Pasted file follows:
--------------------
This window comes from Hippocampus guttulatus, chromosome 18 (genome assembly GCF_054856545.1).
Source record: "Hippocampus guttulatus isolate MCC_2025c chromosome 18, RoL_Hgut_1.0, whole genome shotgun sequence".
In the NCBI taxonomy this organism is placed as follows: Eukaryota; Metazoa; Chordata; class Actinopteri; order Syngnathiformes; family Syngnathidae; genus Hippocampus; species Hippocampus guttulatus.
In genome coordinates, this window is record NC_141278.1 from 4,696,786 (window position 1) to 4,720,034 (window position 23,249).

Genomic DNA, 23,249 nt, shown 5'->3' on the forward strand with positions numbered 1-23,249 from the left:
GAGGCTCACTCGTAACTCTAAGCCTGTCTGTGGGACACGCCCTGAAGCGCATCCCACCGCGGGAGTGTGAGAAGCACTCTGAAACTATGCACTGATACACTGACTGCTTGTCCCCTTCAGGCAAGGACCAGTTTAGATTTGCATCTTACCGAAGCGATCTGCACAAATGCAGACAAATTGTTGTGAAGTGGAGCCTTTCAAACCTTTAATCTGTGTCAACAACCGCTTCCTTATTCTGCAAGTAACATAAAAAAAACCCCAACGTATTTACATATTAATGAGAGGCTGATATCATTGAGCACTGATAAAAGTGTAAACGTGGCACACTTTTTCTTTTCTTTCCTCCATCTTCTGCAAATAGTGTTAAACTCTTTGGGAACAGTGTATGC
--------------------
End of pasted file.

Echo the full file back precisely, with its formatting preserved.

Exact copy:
This window comes from Hippocampus guttulatus, chromosome 18 (genome assembly GCF_054856545.1).
Source record: "Hippocampus guttulatus isolate MCC_2025c chromosome 18, RoL_Hgut_1.0, whole genome shotgun sequence".
In the NCBI taxonomy this organism is placed as follows: Eukaryota; Metazoa; Chordata; class Actinopteri; order Syngnathiformes; family Syngnathidae; genus Hippocampus; species Hippocampus guttulatus.
In genome coordinates, this window is record NC_141278.1 from 4,696,786 (window position 1) to 4,720,034 (window position 23,249).

Genomic DNA, 23,249 nt, shown 5'->3' on the forward strand with positions numbered 1-23,249 from the left:
GAGGCTCACTCGTAACTCTAAGCCTGTCTGTGGGACACGCCCTGAAGCGCATCCCACCGCGGGAGTGTGAGAAGCACTCTGAAACTATGCACTGATACACTGACTGCTTGTCCCCTTCAGGCAAGGACCAGTTTAGATTTGCATCTTACCGAAGCGATCTGCACAAATGCAGACAAATTGTTGTGAAGTGGAGCCTTTCAAACCTTTAATCTGTGTCAACAACCGCTTCCTTATTCTGCAAGTAACATAAAAAAAACCCCAACGTATTTACATATTAATGAGAGGCTGATATCATTGAGCACTGATAAAAGTGTAAACGTGGCACACTTTTTCTTTTCTTTCCTCCATCTTCTGCAAATAGTGTTAAACTCTTTGGGAACAGTGTATGC